Utopia is all around us. A conversation with Ruth Potts of Schumacher College in STIR magazine.

And here's an 11-year-old article from the New York Times called Local groups use peer pressure — and fines — to cut carbon emissions. Back when they had reporters covering climate change, I guess.

A five-step guide to having the talk, from StreetsMN. In this case "the talk" is the one about biking and walking instead of driving everywhere.

How the Koch brothers are killing public transit projects around the country. From the New York Times, June 19, 2018. (Minnesotans are all too familiar with the relatively recent Republican attack on transit at our state legislature. What a coincidence.)

Humans didn't exist the last time there was this much carbon in the air, by Eric Holthaus for Grist. That's a grim but true way to put it. As climate scientist Michael E. Mann put it on Twitter today, "We have ZERO years left to solve climate change. Emissions have to come down steadily in the years ahead to avoid committing to catastrophic climate change impacts."

And then a few random things of interest

From This American Life: Heretics. "The story of Reverend Carlton Pearson, a rising star in the evangelical movement, who cast aside the idea of hell, and with it everything he'd worked for over his entire life." I confess I haven't listened to most of this yet, but the part I heard on the radio sounded worth listening to the rest.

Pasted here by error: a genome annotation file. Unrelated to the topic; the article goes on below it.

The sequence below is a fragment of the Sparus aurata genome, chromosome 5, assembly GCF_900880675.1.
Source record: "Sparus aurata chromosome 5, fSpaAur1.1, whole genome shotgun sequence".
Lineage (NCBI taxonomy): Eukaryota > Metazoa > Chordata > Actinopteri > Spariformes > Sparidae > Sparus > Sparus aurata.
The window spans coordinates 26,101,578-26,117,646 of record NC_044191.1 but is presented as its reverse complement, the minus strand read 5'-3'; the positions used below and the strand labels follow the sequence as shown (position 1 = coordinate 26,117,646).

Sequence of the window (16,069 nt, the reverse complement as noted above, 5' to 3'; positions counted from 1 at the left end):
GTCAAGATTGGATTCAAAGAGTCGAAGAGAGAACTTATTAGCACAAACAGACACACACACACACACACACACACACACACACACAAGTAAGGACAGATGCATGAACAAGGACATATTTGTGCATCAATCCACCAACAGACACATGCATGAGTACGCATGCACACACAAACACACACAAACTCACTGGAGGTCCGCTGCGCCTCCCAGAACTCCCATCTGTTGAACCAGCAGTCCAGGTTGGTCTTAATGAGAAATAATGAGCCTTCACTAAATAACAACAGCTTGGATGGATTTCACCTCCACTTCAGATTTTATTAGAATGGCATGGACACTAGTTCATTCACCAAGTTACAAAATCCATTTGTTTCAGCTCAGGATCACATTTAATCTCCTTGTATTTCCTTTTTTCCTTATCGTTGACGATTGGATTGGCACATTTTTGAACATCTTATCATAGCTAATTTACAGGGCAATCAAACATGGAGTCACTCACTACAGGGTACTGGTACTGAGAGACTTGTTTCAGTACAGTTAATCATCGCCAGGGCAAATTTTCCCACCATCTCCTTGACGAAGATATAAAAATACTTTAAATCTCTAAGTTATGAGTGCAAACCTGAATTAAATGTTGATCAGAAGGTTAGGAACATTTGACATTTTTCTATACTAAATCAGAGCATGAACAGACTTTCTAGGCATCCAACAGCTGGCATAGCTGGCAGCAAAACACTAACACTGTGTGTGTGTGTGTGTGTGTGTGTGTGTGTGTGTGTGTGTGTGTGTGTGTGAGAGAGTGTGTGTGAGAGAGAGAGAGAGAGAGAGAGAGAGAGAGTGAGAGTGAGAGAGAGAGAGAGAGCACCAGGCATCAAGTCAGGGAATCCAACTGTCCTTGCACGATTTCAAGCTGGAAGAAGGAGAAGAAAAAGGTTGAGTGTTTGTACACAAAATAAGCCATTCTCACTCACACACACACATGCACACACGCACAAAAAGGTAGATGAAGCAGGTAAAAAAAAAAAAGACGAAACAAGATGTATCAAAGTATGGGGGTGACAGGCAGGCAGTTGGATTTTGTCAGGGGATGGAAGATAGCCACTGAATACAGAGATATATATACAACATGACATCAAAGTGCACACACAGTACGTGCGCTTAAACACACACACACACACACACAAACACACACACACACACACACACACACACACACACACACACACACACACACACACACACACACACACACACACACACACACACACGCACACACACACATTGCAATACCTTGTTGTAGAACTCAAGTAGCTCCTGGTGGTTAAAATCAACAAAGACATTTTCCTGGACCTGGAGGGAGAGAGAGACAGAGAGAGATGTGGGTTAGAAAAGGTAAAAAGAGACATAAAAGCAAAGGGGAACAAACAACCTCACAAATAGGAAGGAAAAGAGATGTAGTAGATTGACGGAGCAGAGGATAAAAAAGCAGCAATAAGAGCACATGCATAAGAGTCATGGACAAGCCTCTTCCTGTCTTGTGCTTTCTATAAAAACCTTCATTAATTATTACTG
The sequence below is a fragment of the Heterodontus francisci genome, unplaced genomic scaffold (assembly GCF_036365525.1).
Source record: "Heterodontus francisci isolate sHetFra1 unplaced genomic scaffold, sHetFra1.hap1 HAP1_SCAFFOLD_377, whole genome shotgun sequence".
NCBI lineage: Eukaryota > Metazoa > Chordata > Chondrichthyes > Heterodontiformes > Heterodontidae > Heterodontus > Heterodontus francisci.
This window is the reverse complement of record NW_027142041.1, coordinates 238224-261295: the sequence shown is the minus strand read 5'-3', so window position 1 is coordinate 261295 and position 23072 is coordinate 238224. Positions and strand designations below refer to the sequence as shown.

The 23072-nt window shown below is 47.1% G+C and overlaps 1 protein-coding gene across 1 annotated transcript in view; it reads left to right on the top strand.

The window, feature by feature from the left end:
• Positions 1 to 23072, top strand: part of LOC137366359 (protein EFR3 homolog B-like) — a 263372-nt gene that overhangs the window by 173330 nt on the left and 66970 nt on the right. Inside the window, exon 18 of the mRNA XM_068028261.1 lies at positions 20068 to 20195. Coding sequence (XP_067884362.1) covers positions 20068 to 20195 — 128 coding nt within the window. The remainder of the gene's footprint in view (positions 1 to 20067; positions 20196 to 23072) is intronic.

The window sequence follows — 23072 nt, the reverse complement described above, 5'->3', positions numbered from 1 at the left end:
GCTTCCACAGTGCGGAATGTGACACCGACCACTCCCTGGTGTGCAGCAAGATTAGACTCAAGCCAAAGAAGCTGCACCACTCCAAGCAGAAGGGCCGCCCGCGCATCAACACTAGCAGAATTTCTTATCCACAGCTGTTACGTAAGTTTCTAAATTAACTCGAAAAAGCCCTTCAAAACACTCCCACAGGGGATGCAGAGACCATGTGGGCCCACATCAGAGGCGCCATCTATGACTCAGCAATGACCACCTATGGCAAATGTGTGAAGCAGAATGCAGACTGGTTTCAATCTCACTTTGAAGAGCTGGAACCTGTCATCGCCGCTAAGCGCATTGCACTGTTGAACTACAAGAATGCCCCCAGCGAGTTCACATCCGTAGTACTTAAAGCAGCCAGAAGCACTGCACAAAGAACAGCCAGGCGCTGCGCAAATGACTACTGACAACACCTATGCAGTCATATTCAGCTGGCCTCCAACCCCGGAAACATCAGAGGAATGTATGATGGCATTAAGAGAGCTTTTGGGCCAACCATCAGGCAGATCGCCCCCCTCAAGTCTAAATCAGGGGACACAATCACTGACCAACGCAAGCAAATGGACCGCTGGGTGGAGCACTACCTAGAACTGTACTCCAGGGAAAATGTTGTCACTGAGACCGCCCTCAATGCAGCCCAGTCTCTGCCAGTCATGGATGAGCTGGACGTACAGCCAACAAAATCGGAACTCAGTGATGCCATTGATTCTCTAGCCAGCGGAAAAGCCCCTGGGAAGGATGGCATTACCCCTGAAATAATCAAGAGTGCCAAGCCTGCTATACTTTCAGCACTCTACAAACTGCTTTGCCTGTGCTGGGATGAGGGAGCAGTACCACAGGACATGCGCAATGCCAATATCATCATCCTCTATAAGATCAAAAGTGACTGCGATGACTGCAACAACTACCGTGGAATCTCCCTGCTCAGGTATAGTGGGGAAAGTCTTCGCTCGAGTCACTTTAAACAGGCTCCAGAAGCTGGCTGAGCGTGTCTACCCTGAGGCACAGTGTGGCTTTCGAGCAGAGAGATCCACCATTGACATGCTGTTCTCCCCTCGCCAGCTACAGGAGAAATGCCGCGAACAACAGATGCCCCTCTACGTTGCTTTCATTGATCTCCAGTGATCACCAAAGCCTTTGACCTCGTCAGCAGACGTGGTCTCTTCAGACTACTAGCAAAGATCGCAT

When America's basic housing unit was a bed, not a house. A very cool extended info graphic from City Lab.

Johan Hari discusses the ideas about depression and anxiety in his book Lost Connections (audio).

What Americans think about abortion. It's a lot more nuanced than polling can show. (For instance, 39 percent don't identify as either pro-life or pro-choice.) From Vox.

Did you hear that Mulligan and his cronies are covering up the fact that U.S. military personnel on bases have been drinking contaminated groundwater for years? No? Well, it's true.

Power causes brain damage. From the Atlantic, July/August 2017. Psych professor Dacher Keltner has found over a few decades that subjects with power "acted as if they had suffered a traumatic brain injury—becoming more impulsive, less risk-aware, and, crucially, less adept at seeing things from other people’s point of view." But neuroscience research now finds that the brains of those with power show signs of impairment to "a specific neural process, 'mirroring,' that may be a cornerstone of empathy."

Some of what's wrong with David Brooks, from Pacific Standard. Personally, I just don't listen to or read anything that includes him. I figure he's had his chance and I will spend my time on other people who don't have his megaphone. "In the zero-sum choice between American patriotism and critical thought, Brooks is always happy to take the former."

White people abandon diverse neighborhoods for racial, not economic reasons. From Quartz. Not a surprise to anyone who's read The Color of Law, but worth checking out nonetheless. The findings hold up not just when there's an influx of black people into white neighborhoods but also for incoming Latinos and Asians. (But the tipping point is lower for black people: somewhere around 10 percent, while whites can tolerate up to 20–25 percent Latinos and Asians... they're somewhat more tolerant of Latinos than Asians, in case you were wondering.) Here's an Indiana University article where the cited research is described in more detail.